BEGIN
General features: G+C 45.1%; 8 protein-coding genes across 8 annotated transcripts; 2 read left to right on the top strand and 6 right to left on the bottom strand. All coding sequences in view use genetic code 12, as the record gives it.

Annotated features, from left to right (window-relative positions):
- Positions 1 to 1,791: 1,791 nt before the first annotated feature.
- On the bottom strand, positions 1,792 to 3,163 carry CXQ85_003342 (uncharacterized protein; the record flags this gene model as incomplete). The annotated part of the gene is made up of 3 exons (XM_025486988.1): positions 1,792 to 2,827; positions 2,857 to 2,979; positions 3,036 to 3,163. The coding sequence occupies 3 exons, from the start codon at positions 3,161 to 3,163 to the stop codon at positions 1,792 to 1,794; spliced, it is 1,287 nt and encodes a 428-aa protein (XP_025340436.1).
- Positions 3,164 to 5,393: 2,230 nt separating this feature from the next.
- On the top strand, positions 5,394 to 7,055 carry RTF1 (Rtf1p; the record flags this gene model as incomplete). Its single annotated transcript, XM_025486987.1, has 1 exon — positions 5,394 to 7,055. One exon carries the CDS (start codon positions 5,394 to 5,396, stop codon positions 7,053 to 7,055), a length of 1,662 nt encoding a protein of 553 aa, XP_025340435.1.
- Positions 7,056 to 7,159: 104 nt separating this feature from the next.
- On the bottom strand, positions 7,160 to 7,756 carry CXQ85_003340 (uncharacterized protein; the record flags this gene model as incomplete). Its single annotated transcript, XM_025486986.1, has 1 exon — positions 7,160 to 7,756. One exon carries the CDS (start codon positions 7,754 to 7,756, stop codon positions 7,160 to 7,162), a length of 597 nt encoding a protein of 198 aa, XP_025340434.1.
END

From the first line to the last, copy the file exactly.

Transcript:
General features: G+C 45.1%; 8 protein-coding genes across 8 annotated transcripts; 2 read left to right on the top strand and 6 right to left on the bottom strand. All coding sequences in view use genetic code 12, as the record gives it.

Annotated features, from left to right (window-relative positions):
- Positions 1 to 1,791: 1,791 nt before the first annotated feature.
- On the bottom strand, positions 1,792 to 3,163 carry CXQ85_003342 (uncharacterized protein; the record flags this gene model as incomplete). The annotated part of the gene is made up of 3 exons (XM_025486988.1): positions 1,792 to 2,827; positions 2,857 to 2,979; positions 3,036 to 3,163. The coding sequence occupies 3 exons, from the start codon at positions 3,161 to 3,163 to the stop codon at positions 1,792 to 1,794; spliced, it is 1,287 nt and encodes a 428-aa protein (XP_025340436.1).
- Positions 3,164 to 5,393: 2,230 nt separating this feature from the next.
- On the top strand, positions 5,394 to 7,055 carry RTF1 (Rtf1p; the record flags this gene model as incomplete). Its single annotated transcript, XM_025486987.1, has 1 exon — positions 5,394 to 7,055. One exon carries the CDS (start codon positions 5,394 to 5,396, stop codon positions 7,053 to 7,055), a length of 1,662 nt encoding a protein of 553 aa, XP_025340435.1.
- Positions 7,056 to 7,159: 104 nt separating this feature from the next.
- On the bottom strand, positions 7,160 to 7,756 carry CXQ85_003340 (uncharacterized protein; the record flags this gene model as incomplete). Its single annotated transcript, XM_025486986.1, has 1 exon — positions 7,160 to 7,756. One exon carries the CDS (start codon positions 7,754 to 7,756, stop codon positions 7,160 to 7,162), a length of 597 nt encoding a protein of 198 aa, XP_025340434.1.